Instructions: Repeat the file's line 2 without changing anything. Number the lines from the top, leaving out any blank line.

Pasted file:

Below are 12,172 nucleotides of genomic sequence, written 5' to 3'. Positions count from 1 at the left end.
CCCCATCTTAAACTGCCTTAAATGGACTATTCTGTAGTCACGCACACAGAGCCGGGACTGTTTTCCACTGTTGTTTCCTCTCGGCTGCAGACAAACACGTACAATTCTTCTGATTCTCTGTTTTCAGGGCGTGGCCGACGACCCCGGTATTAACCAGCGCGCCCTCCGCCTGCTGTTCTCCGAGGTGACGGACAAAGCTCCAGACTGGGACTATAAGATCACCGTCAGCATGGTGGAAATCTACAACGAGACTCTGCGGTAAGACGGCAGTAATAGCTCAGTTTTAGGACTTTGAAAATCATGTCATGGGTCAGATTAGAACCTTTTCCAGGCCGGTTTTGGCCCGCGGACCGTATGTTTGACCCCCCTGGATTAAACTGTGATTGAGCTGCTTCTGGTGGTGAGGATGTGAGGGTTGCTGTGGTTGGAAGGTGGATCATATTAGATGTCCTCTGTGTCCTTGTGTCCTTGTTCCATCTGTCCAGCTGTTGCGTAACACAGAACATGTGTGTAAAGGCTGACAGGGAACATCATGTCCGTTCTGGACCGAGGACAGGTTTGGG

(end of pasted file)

CCCCATCTTAAACTGCCTTAAATGGACTATTCTGTAGTCACGCACACAGAGCCGGGACTGTTTTCCACTGTTGTTTCCTCTCGGCTGCAGACAAACACGTACAATTCTTCTGATTCTCTGTTTTCAGGGCGTGGCCGACGACCCCGGTATTAACCAGCGCGCCCTCCGCCTGCTGTTCTCCGAGGTGACGGACAAAGCTCCAGACTGGGACTATAAGATCACCGTCAGCATGGTGGAAATCTACAACGAGACTCTGCGGTAAGACGGCAGTAATAGCTCAGTTTTAGGACTTTGAAAATCATGTCATGGGTCAGATTAGAACCTTTTCCAGGCCGGTTTTGGCCCGCGGACCGTATGTTTGACCCCCCTGGATTAAACTGTGATTGAGCTGCTTCTGGTGGTGAGGATGTGAGGGTTGCTGTGGTTGGAAGGTGGATCATATTAGATGTCCTCTGTGTCCTTGTGTCCTTGTTCCATCTGTCCAGCTGTTGCGTAACACAGAACATGTGTGTAAAGGCTGACAGGGAACATCATGTCCGTTCTGGACCGAGGACAGGTTTGGG